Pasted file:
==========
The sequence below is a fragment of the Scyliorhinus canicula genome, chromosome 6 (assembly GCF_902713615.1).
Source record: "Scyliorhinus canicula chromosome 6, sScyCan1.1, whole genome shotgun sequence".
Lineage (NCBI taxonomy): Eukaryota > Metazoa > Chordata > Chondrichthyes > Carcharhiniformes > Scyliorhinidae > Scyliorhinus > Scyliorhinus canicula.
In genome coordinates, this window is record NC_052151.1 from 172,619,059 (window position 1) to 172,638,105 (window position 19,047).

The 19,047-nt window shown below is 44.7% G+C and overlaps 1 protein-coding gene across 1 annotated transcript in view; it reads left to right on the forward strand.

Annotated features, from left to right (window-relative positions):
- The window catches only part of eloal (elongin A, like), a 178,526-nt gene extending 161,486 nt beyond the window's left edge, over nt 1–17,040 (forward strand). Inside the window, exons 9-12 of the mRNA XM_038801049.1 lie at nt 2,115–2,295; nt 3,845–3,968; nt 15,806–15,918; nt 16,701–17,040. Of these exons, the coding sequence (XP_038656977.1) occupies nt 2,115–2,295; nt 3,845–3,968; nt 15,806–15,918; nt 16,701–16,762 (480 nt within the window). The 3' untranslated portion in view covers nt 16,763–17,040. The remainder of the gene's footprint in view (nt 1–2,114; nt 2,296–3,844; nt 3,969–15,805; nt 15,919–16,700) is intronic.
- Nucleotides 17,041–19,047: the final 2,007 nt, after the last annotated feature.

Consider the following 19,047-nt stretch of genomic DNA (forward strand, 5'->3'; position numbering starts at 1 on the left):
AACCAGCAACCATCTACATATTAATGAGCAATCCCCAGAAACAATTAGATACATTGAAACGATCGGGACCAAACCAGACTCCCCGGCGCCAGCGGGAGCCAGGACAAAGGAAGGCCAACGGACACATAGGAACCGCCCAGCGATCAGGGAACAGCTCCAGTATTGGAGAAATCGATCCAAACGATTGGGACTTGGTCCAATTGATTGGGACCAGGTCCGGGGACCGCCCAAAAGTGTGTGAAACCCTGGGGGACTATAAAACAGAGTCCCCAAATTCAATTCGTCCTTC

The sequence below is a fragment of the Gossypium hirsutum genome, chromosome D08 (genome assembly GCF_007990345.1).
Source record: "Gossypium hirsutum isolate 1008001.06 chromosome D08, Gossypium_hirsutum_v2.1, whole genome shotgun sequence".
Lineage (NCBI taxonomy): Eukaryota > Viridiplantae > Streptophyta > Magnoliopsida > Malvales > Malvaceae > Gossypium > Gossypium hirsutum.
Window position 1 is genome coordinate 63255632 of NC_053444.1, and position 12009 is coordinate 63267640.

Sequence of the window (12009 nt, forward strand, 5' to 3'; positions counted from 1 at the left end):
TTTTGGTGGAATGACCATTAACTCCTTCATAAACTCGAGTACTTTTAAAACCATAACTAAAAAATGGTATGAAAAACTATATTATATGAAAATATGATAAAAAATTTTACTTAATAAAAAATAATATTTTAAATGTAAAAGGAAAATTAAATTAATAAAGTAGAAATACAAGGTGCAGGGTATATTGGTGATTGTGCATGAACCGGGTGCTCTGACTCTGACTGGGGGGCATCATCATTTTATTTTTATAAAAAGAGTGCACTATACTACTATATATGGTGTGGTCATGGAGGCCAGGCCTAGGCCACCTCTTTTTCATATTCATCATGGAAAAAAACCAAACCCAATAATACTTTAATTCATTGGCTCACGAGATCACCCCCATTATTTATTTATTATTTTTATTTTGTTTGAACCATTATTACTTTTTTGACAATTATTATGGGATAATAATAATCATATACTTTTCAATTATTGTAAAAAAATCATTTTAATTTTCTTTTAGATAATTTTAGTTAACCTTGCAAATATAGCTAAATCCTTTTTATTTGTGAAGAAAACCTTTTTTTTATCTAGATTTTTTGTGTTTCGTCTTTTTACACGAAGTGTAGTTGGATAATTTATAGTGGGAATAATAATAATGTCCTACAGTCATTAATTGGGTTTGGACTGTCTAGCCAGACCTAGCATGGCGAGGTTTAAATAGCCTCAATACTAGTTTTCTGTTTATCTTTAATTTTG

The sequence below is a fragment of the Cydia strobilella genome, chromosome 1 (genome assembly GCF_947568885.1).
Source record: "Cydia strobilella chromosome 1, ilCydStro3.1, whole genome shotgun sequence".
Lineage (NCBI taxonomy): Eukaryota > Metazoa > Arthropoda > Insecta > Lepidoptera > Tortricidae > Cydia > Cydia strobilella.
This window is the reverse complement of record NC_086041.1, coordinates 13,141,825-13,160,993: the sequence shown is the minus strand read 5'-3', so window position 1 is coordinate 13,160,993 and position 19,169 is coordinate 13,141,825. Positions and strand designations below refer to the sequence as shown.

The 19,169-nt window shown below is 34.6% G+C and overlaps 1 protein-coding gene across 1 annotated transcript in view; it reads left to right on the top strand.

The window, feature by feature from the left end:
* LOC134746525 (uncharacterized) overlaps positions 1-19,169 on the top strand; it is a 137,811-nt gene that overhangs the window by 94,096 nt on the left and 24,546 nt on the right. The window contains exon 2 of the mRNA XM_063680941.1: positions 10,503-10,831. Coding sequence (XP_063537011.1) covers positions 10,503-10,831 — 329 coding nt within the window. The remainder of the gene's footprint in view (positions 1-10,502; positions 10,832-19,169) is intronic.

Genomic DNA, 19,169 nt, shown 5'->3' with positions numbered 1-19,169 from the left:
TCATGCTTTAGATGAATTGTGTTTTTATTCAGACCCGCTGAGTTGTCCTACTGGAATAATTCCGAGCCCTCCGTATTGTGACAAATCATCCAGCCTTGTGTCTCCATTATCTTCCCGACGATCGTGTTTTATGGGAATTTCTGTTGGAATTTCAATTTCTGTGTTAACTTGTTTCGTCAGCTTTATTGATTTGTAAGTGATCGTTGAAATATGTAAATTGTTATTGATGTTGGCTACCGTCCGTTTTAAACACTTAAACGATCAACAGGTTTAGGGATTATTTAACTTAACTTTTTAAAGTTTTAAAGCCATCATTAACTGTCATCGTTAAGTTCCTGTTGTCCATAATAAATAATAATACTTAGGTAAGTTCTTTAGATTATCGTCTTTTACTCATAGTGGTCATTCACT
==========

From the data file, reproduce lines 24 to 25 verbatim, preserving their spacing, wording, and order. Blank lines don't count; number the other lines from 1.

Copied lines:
Genomic DNA, 19,169 nt, shown 5'->3' with positions numbered 1-19,169 from the left:
TCATGCTTTAGATGAATTGTGTTTTTATTCAGACCCGCTGAGTTGTCCTACTGGAATAATTCCGAGCCCTCCGTATTGTGACAAATCATCCAGCCTTGTGTCTCCATTATCTTCCCGACGATCGTGTTTTATGGGAATTTCTGTTGGAATTTCAATTTCTGTGTTAACTTGTTTCGTCAGCTTTATTGATTTGTAAGTGATCGTTGAAATATGTAAATTGTTATTGATGTTGGCTACCGTCCGTTTTAAACACTTAAACGATCAACAGGTTTAGGGATTATTTAACTTAACTTTTTAAAGTTTTAAAGCCATCATTAACTGTCATCGTTAAGTTCCTGTTGTCCATAATAAATAATAATACTTAGGTAAGTTCTTTAGATTATCGTCTTTTACTCATAGTGGTCATTCACT